|Complimentary milk bread at Albion Street Kitchen, Albion Street, Surry Hills|
The music playing in the intimate dining room certainly was more casual (Mrs. Robinson?) but the space still feels like Assiette, except for the new bright blue wall. The white tablecloths are gone but in their place are completely lust-worthy, heavy, marble-topped tables.
|Complimentary milk bread with rosemary olive oil|
Adorable, shiny milk bread arrived at the table on a board with a tiny carafe of olive oil and a sprig of rosemary that seemed more decorative than a flavour infuser. The pull-apart style of the fluffy and softly dense bread was perfect for a hungry stomach.
|Cheese on toast, truffle, asparagus, Pedro Ximenez, raisins|
I also don’t tend to cook raisins in Pedro Ximenez sherry to add on top with delightfully buttery mushrooms and grilled asparagus spears. For this luxe version of cheese on toast, I’ll be seeking out Albion Street Kitchen.
|Seared veal tongue, sweetbreads, pickled turnip, salsa verde, almonds|
Both the pickle and salsa verde were perfect flavour matches for the offal but it was the veal tongue that really surprised me. It was as far from chewy as you could get (in contrast to some experiences with ox tongue) and bordered on spongy, which isn’t a particularly appetising descriptor but worked excellently with its sear treatment and dish accompaniments.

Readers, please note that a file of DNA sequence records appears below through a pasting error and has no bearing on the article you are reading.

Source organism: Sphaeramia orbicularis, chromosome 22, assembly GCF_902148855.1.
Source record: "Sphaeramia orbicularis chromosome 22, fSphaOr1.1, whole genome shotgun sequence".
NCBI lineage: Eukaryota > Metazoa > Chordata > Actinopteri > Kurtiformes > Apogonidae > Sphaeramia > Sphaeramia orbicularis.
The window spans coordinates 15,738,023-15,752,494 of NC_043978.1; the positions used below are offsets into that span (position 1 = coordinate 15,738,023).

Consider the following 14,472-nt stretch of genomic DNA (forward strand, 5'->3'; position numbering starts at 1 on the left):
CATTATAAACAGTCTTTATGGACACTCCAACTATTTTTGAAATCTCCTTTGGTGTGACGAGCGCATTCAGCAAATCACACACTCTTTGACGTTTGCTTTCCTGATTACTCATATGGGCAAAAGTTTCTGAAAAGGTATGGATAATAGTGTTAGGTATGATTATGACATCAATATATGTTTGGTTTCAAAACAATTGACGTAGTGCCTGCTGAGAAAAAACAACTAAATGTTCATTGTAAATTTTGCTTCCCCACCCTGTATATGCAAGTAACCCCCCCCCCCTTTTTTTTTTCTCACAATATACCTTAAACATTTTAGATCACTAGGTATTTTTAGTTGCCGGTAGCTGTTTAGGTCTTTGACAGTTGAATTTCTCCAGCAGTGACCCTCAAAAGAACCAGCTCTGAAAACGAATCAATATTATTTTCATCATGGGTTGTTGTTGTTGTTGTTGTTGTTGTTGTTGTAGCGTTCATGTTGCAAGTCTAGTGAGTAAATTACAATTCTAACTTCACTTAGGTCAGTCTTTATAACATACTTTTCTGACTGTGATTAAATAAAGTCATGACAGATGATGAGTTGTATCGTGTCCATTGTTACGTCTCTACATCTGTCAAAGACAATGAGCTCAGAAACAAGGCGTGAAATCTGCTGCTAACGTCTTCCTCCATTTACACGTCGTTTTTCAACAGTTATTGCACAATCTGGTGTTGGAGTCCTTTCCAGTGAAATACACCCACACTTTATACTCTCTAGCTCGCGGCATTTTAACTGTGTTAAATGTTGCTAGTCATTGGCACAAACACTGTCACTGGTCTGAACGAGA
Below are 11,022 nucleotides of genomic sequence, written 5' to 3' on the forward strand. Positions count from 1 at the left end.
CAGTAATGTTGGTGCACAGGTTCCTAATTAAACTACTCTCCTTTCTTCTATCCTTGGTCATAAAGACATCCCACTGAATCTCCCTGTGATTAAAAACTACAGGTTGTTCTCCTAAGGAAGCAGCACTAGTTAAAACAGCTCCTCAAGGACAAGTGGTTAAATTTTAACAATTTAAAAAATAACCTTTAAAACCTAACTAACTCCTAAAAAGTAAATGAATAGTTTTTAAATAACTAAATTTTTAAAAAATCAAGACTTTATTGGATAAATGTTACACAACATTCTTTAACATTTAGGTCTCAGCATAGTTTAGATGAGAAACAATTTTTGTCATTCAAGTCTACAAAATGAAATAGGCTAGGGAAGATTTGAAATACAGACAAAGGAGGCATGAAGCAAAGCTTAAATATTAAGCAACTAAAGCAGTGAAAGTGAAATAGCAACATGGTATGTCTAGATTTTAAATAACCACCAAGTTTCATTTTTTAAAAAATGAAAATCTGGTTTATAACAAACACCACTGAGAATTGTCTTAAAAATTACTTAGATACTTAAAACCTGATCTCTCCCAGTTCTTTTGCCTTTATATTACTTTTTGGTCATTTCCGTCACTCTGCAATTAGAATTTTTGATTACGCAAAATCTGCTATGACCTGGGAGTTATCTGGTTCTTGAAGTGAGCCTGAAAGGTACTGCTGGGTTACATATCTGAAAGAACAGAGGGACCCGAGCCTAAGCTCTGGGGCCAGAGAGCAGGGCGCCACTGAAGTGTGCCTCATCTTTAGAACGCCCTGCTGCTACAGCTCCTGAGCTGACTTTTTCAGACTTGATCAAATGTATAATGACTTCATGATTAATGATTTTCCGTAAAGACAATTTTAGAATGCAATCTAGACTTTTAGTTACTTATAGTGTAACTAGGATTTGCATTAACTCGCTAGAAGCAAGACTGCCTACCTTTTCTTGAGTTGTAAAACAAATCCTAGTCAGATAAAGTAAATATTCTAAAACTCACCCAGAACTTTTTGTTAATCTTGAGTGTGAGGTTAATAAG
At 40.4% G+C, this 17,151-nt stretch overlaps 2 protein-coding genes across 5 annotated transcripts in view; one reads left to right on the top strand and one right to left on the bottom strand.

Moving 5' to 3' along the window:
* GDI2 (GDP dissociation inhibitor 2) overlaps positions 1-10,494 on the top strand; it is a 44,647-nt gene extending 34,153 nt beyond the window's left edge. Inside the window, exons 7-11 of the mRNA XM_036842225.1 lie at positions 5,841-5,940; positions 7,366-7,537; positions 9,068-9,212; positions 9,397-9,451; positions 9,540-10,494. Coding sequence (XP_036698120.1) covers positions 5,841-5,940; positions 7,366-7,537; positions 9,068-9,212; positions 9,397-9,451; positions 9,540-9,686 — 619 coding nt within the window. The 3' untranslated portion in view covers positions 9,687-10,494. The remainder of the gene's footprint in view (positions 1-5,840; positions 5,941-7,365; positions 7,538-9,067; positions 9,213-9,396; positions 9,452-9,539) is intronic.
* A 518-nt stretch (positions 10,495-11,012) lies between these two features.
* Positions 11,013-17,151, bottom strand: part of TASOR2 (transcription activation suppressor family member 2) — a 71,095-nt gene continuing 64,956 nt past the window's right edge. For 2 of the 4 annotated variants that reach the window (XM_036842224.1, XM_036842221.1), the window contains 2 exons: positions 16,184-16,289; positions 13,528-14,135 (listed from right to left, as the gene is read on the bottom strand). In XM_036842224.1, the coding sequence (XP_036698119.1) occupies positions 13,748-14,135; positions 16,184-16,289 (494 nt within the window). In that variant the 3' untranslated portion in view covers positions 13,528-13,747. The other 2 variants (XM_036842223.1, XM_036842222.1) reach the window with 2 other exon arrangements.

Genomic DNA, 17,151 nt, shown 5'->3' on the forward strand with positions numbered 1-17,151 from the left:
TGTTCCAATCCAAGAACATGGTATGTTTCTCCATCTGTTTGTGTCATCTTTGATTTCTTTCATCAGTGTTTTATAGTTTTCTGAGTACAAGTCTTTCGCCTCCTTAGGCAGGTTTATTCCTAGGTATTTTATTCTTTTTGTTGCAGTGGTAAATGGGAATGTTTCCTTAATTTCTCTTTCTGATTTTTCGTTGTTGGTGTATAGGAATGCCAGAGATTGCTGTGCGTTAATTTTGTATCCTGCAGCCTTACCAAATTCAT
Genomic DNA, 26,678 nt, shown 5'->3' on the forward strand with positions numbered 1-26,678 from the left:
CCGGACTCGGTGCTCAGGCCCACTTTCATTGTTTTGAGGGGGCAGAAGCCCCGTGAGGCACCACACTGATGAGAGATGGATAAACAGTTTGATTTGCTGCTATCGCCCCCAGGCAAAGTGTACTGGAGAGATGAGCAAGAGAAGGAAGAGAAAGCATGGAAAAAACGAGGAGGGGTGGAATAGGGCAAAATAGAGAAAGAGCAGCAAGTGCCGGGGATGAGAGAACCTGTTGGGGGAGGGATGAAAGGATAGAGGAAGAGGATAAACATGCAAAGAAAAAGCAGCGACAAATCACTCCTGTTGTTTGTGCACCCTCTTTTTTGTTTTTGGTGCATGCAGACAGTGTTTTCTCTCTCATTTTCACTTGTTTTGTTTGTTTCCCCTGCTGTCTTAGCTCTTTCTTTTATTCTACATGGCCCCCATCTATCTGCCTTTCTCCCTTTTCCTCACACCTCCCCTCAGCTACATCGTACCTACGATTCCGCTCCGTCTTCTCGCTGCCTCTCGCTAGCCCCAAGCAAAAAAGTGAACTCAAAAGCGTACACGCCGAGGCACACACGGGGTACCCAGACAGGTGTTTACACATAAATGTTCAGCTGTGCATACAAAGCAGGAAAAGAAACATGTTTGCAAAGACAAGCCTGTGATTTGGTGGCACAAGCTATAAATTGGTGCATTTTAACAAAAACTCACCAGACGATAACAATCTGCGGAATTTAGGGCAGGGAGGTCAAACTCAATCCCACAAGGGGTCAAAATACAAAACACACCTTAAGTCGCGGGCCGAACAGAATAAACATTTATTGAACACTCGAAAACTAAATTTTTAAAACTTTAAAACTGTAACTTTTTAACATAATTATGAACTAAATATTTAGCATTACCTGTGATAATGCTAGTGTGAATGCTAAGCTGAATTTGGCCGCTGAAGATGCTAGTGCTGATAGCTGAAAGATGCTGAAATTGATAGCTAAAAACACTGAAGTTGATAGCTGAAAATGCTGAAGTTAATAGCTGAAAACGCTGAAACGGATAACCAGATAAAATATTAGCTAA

|Ranger's Valley bavette, miso glaze, eggplant, sesame seeds, spinach|
My second pick was the Ranger’s Valley bavette or flank steak, which was served with wilted spinach and a halved, miso-topped grilled eggplant. While I adore the Japanese nasu dengaku miso glazed eggplant dish, I found the miso glaze a little too strong on the soft eggplant here.
A muscular cut of beef, the pink-centred bavette was wonderfully tender with an appropriate bit of chew to go along with loads of beefy flavour, somewhat offsetting the sweet miso glaze.
|Chatham Island cod, cauliflower, vadouvan, tamarind gel|
The vadouvan spice dusted cauliflower gave the dish an affable Indian touch while the cauliflower puree, dotted with the sweet brown tamarind gel, added richness and depth. This also came with wilted spinach, making the main meals quite complete and reducing the need for side dishes.
|Panfried zucchini, garlic butter (front) and chips, chilli salt (back)|
Crunchily golden with a seasoning of salt and chilli powder, there was a definite umami component, almost like powdered katsuobushi dried bonito flakes or similar. They were a little on the dry side, so the tamarind gel from my main meal made for a fitting dipping sauce.
Meanwhile, the zucchini were at just the right firmness with a surprisingly subtle garlic butter and crisp pangratatto style breadcrumbs sprinkled atop. We were defeated by half bowls of each side remaining and finishing my wine, I couldn't even look at the dessert menu.
In all, I wouldn't call Albion Street Kitchen a casual restaurant but it is certainly a step down from hatted fine dining. At its heart I think it’s just the new, casual Assiette, but with quality and flavours like this on the plates, I'm really going to like the new casual.